Although primarily known for his award-winning work as an actor, writer and stand-up comedian, Steve Martin is also a talented five-string banjo player with a lifelong love affair with the instrument. Martin played the banjo on his comedy albums in the late 1970s and made guest appearances on more recent recordings from other artists including Earl Scruggs and Tony Trischka, but his relationship with the instrument was never officially consummated on-record until this debut full-length musical release and an impressive collection of his original banjo compositions.
Produced by John McEuen of the Nitty Gritty Dirt Band, the 15 tracks shine a spotlight on Martin's considerable talents as both an instrumentalist and a songwriter. To help bring Martin's musical vision to life, he and McEuen recruited some big names in contemporary acoustic music including Scruggs and Trischka along with Tim O'Brien, Pete Wernick, Jerry Douglas, Stuart Duncan, Kenny Malone, Russ Barenberg and Brittany Haas.
It would be easy to take all of these talented players and hide the skills of a lesser musician in the mix, but the great thing about this recording is that it puts Martin's playing at the center of each song. Not only does Martin prove he has the chops to warrant his place among this talent, he flourishes in the spotlight throughout.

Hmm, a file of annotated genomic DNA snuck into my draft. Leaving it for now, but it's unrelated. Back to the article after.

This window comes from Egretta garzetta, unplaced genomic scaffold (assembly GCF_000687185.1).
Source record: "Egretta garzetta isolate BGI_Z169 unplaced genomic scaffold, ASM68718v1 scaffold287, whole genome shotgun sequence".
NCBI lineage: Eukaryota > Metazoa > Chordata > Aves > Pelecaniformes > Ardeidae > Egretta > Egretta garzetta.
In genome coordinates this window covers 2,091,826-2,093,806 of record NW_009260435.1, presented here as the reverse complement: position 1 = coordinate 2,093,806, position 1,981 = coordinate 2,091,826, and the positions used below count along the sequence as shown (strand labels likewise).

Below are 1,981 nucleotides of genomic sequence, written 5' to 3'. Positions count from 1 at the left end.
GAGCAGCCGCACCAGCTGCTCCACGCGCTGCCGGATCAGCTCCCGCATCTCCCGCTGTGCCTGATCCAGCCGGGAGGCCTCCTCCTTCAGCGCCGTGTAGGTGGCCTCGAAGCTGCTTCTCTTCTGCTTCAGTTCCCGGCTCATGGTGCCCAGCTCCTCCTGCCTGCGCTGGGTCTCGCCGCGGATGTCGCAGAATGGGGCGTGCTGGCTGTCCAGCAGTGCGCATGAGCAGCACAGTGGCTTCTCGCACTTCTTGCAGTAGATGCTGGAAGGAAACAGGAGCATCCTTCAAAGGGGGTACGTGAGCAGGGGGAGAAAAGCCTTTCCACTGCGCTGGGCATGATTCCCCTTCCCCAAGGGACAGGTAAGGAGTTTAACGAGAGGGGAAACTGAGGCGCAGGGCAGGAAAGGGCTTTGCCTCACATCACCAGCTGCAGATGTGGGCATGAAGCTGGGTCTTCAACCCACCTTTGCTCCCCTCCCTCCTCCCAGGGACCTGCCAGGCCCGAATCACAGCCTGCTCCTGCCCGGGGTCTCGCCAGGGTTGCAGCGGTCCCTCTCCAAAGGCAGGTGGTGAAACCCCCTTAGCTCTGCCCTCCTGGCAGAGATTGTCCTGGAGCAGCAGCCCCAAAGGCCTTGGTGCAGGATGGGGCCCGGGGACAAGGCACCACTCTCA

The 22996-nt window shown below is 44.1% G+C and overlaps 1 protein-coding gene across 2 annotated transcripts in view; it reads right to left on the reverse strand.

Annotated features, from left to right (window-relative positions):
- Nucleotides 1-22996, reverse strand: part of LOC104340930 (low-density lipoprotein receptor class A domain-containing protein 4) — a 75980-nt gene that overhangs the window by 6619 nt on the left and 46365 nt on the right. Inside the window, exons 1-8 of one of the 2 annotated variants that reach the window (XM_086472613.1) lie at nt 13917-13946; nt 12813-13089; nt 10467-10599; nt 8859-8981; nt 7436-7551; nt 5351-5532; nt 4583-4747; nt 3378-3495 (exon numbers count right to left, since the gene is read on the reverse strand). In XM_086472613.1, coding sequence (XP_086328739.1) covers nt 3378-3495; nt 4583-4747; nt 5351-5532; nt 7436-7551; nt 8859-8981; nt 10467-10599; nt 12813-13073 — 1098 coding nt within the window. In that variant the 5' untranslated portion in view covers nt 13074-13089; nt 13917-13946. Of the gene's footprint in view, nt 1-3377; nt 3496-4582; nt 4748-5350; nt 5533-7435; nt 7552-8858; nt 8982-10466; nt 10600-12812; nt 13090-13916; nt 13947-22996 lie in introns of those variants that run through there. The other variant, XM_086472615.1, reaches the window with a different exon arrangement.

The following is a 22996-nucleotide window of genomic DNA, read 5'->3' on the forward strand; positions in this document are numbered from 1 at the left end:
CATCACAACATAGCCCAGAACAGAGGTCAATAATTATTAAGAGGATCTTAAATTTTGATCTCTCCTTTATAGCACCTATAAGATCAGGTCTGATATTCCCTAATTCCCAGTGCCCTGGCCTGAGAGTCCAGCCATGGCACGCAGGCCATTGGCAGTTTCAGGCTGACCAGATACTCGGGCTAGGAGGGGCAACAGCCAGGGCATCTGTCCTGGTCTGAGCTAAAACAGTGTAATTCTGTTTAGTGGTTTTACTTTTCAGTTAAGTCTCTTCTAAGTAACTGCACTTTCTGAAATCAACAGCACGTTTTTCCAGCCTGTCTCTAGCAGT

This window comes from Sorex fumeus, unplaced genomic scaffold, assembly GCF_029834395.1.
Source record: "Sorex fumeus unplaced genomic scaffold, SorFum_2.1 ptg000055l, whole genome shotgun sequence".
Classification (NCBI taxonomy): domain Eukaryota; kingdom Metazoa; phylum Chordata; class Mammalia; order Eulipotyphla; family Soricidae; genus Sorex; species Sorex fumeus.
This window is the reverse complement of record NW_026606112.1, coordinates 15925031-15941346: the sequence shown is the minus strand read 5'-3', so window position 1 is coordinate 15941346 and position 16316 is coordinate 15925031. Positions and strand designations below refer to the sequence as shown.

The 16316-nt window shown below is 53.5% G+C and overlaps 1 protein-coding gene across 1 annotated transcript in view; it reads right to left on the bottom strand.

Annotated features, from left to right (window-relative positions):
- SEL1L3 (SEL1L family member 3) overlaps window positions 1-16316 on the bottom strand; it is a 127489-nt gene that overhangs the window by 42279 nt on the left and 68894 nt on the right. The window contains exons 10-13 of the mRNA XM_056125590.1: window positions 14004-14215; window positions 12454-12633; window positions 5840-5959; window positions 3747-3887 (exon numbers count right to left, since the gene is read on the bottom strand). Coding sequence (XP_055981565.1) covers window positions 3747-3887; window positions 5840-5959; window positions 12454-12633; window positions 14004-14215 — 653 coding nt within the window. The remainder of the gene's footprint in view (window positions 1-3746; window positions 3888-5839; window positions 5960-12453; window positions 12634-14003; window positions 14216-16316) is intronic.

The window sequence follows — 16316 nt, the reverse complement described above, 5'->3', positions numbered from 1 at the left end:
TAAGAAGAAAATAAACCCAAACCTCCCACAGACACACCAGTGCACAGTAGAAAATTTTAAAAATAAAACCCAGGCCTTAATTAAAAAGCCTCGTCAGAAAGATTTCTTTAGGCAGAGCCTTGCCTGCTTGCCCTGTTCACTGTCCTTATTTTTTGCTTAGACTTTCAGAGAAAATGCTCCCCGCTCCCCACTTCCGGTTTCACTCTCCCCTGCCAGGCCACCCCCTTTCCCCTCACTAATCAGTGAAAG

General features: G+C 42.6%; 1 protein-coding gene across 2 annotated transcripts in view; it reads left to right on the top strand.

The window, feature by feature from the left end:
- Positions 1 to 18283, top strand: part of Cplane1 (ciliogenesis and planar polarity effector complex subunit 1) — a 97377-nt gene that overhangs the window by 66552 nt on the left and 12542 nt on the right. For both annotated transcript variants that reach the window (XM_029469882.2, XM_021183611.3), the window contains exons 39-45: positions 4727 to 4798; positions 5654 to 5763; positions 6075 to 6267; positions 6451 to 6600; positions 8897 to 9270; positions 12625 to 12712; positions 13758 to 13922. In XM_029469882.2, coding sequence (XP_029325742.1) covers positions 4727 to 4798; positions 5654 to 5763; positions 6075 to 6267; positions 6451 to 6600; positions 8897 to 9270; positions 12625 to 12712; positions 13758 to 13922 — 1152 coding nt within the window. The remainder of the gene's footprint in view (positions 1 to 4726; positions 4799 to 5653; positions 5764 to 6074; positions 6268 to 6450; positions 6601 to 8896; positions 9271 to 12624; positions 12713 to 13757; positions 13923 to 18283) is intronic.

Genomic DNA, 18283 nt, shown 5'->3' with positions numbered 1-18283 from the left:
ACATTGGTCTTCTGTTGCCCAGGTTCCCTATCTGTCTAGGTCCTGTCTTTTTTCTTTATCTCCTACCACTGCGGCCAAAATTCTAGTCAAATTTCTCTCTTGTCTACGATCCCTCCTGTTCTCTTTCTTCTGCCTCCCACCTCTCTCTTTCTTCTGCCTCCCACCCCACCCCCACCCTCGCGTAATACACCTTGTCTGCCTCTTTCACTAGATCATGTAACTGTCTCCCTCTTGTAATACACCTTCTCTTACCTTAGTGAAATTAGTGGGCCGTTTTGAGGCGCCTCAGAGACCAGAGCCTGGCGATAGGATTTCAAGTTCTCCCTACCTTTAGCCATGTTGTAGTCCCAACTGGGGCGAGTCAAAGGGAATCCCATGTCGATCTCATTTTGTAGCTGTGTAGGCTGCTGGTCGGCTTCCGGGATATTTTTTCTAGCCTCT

Some of the most notable tracks include the fast-paced Pitkin County Turnaround, Martin's take on the traditional breakdown style, the lovely banjo and fiddle showcase Freddie's Lilt and Clawhammer Medley, an instrumental that quotes several familiar melodies including Loch Lomond, Johnson Boys and Simple Gifts, the same melody the noted American composer Aaron Copland borrowed for his famous work Appalachian Spring.
Humor plays an important role on some of the most notable tracks. The lazy waltz of Pretty Flowers, featuring the vocal talents of Dolly Parton and Vince Gill, offers a new take on the traditional love ballad while the frantic Late For School gives a child's perspective on the considerable efforts required to avoid a tardy start to a school day.
It would be easy for someone like Martin to carelessly throw together an album knowing that their celebrity status alone will sell copies, but that is definitely not the case here. Anyone dismissing this as a mere novelty piece will miss out on one of the better and more interesting banjo albums in recent memory.